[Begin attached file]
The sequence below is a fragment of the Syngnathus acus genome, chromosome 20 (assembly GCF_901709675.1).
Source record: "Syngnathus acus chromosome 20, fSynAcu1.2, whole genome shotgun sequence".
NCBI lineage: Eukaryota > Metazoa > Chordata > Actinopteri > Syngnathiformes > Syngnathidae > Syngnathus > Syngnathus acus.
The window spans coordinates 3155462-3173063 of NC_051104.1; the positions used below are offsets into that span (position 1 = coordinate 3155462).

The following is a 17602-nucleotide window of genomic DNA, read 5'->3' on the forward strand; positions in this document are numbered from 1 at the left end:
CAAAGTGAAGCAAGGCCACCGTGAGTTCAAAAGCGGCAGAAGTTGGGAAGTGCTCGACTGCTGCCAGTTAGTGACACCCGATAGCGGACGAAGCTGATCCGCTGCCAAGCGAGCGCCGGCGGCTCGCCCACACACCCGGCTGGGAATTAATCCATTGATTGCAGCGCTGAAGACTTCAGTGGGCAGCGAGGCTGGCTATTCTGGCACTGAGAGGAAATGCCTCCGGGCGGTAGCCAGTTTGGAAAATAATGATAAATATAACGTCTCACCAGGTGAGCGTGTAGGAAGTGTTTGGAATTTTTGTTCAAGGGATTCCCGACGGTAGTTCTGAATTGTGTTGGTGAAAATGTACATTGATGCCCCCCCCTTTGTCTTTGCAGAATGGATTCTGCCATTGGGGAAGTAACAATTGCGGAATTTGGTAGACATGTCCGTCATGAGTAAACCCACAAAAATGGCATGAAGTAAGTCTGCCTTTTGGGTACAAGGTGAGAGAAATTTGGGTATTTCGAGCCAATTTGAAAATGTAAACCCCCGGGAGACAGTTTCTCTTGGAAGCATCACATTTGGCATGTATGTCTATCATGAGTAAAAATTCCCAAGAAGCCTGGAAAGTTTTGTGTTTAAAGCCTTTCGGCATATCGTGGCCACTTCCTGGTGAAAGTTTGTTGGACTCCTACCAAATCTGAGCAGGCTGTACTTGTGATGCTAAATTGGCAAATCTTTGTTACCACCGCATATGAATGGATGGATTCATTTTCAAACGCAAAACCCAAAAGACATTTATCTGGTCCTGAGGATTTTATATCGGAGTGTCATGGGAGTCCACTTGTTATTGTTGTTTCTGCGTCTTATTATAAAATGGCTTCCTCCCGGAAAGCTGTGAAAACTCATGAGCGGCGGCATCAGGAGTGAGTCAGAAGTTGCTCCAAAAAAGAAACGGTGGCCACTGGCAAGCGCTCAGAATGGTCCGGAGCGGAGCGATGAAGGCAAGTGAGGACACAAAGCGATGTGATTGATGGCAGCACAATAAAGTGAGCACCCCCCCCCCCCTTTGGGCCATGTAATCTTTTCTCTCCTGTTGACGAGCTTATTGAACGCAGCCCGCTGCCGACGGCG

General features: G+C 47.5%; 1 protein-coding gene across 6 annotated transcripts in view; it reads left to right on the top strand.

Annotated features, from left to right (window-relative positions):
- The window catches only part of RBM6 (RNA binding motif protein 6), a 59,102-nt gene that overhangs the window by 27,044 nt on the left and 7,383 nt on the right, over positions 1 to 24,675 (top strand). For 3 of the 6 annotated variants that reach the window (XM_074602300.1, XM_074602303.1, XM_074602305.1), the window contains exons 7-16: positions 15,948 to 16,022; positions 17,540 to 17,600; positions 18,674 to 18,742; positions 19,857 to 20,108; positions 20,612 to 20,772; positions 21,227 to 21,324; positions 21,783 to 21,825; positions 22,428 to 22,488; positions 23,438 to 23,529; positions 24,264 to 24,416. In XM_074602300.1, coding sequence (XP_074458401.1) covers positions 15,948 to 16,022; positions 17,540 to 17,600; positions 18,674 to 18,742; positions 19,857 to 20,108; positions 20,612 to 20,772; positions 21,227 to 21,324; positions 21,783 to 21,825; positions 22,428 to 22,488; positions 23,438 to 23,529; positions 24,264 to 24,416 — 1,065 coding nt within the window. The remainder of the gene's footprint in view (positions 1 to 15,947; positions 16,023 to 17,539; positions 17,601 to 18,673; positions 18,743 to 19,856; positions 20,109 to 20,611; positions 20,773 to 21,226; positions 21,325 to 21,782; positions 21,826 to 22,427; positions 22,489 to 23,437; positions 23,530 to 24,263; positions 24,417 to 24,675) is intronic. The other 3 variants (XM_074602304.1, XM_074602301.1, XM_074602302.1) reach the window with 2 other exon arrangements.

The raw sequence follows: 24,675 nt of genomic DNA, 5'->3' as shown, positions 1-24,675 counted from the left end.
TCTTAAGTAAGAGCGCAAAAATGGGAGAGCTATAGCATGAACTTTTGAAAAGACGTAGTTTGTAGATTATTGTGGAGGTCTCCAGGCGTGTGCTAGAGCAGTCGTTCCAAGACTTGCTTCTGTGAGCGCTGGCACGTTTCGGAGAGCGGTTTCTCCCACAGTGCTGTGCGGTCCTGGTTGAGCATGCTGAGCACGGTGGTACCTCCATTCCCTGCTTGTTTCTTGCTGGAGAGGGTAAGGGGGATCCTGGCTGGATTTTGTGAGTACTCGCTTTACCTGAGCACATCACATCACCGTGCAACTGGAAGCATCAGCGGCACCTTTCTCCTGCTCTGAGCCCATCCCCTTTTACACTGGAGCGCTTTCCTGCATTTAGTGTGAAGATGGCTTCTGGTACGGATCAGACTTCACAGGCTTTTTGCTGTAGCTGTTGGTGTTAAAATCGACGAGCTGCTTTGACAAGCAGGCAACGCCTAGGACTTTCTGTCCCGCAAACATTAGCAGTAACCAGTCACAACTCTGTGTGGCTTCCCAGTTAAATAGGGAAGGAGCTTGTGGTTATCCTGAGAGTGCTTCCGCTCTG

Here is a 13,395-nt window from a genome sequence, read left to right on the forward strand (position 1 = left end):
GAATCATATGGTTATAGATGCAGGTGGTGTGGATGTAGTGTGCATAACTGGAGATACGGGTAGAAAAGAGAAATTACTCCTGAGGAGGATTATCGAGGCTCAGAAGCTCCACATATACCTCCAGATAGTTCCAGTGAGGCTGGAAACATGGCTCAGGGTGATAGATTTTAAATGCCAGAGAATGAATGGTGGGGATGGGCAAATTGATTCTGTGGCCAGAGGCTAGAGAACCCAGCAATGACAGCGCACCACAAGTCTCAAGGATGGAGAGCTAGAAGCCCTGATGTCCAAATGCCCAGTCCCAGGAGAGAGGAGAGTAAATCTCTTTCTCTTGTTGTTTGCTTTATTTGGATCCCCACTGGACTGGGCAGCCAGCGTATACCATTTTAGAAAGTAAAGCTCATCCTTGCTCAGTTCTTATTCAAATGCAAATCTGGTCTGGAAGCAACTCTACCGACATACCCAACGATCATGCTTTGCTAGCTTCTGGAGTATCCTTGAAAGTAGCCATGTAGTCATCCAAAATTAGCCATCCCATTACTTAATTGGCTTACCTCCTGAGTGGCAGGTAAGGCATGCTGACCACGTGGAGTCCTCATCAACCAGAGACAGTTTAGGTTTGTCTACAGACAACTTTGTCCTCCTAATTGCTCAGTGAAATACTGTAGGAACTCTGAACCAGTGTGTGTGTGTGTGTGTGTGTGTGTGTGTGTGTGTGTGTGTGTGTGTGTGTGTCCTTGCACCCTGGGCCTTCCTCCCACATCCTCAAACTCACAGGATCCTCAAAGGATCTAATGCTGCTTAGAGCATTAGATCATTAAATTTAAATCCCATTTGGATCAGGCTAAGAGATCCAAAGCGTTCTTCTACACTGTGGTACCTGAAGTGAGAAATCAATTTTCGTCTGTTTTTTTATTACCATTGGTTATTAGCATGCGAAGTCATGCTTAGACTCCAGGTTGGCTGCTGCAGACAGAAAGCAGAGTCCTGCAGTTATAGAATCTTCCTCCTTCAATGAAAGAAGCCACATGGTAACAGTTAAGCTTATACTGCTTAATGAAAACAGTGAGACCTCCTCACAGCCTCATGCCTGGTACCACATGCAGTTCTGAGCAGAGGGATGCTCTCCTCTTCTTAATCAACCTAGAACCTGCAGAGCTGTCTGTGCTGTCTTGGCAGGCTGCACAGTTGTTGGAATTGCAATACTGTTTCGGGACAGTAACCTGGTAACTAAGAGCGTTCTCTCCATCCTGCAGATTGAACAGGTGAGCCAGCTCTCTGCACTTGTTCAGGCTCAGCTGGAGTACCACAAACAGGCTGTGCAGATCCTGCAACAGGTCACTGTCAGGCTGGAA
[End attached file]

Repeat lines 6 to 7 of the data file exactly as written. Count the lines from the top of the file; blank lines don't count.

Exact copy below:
CAAAGTGAAGCAAGGCCACCGTGAGTTCAAAAGCGGCAGAAGTTGGGAAGTGCTCGACTGCTGCCAGTTAGTGACACCCGATAGCGGACGAAGCTGATCCGCTGCCAAGCGAGCGCCGGCGGCTCGCCCACACACCCGGCTGGGAATTAATCCATTGATTGCAGCGCTGAAGACTTCAGTGGGCAGCGAGGCTGGCTATTCTGGCACTGAGAGGAAATGCCTCCGGGCGGTAGCCAGTTTGGAAAATAATGATAAATATAACGTCTCACCAGGTGAGCGTGTAGGAAGTGTTTGGAATTTTTGTTCAAGGGATTCCCGACGGTAGTTCTGAATTGTGTTGGTGAAAATGTACATTGATGCCCCCCCCTTTGTCTTTGCAGAATGGATTCTGCCATTGGGGAAGTAACAATTGCGGAATTTGGTAGACATGTCCGTCATGAGTAAACCCACAAAAATGGCATGAAGTAAGTCTGCCTTTTGGGTACAAGGTGAGAGAAATTTGGGTATTTCGAGCCAATTTGAAAATGTAAACCCCCGGGAGACAGTTTCTCTTGGAAGCATCACATTTGGCATGTATGTCTATCATGAGTAAAAATTCCCAAGAAGCCTGGAAAGTTTTGTGTTTAAAGCCTTTCGGCATATCGTGGCCACTTCCTGGTGAAAGTTTGTTGGACTCCTACCAAATCTGAGCAGGCTGTACTTGTGATGCTAAATTGGCAAATCTTTGTTACCACCGCATATGAATGGATGGATTCATTTTCAAACGCAAAACCCAAAAGACATTTATCTGGTCCTGAGGATTTTATATCGGAGTGTCATGGGAGTCCACTTGTTATTGTTGTTTCTGCGTCTTATTATAAAATGGCTTCCTCCCGGAAAGCTGTGAAAACTCATGAGCGGCGGCATCAGGAGTGAGTCAGAAGTTGCTCCAAAAAAGAAACGGTGGCCACTGGCAAGCGCTCAGAATGGTCCGGAGCGGAGCGATGAAGGCAAGTGAGGACACAAAGCGATGTGATTGATGGCAGCACAATAAAGTGAGCACCCCCCCCCCCCTTTGGGCCATGTAATCTTTTCTCTCCTGTTGACGAGCTTATTGAACGCAGCCCGCTGCCGACGGCG

General features: G+C 47.5%; 1 protein-coding gene across 6 annotated transcripts in view; it reads left to right on the top strand.